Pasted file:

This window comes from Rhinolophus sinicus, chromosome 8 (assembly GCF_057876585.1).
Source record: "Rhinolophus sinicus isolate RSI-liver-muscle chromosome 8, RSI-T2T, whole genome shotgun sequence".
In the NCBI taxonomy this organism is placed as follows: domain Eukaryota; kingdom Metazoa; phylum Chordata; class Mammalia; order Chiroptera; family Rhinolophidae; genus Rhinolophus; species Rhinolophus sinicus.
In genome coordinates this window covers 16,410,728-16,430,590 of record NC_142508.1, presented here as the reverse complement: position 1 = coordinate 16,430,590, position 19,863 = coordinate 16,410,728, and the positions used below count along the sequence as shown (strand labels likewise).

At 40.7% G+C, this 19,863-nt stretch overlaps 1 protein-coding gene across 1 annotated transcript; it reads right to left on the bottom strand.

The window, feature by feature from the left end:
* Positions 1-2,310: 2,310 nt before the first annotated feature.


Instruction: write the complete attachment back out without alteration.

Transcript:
This window comes from Rhinolophus sinicus, chromosome 8 (assembly GCF_057876585.1).
Source record: "Rhinolophus sinicus isolate RSI-liver-muscle chromosome 8, RSI-T2T, whole genome shotgun sequence".
In the NCBI taxonomy this organism is placed as follows: domain Eukaryota; kingdom Metazoa; phylum Chordata; class Mammalia; order Chiroptera; family Rhinolophidae; genus Rhinolophus; species Rhinolophus sinicus.
In genome coordinates this window covers 16,410,728-16,430,590 of record NC_142508.1, presented here as the reverse complement: position 1 = coordinate 16,430,590, position 19,863 = coordinate 16,410,728, and the positions used below count along the sequence as shown (strand labels likewise).

At 40.7% G+C, this 19,863-nt stretch overlaps 1 protein-coding gene across 1 annotated transcript; it reads right to left on the bottom strand.

The window, feature by feature from the left end:
* Positions 1-2,310: 2,310 nt before the first annotated feature.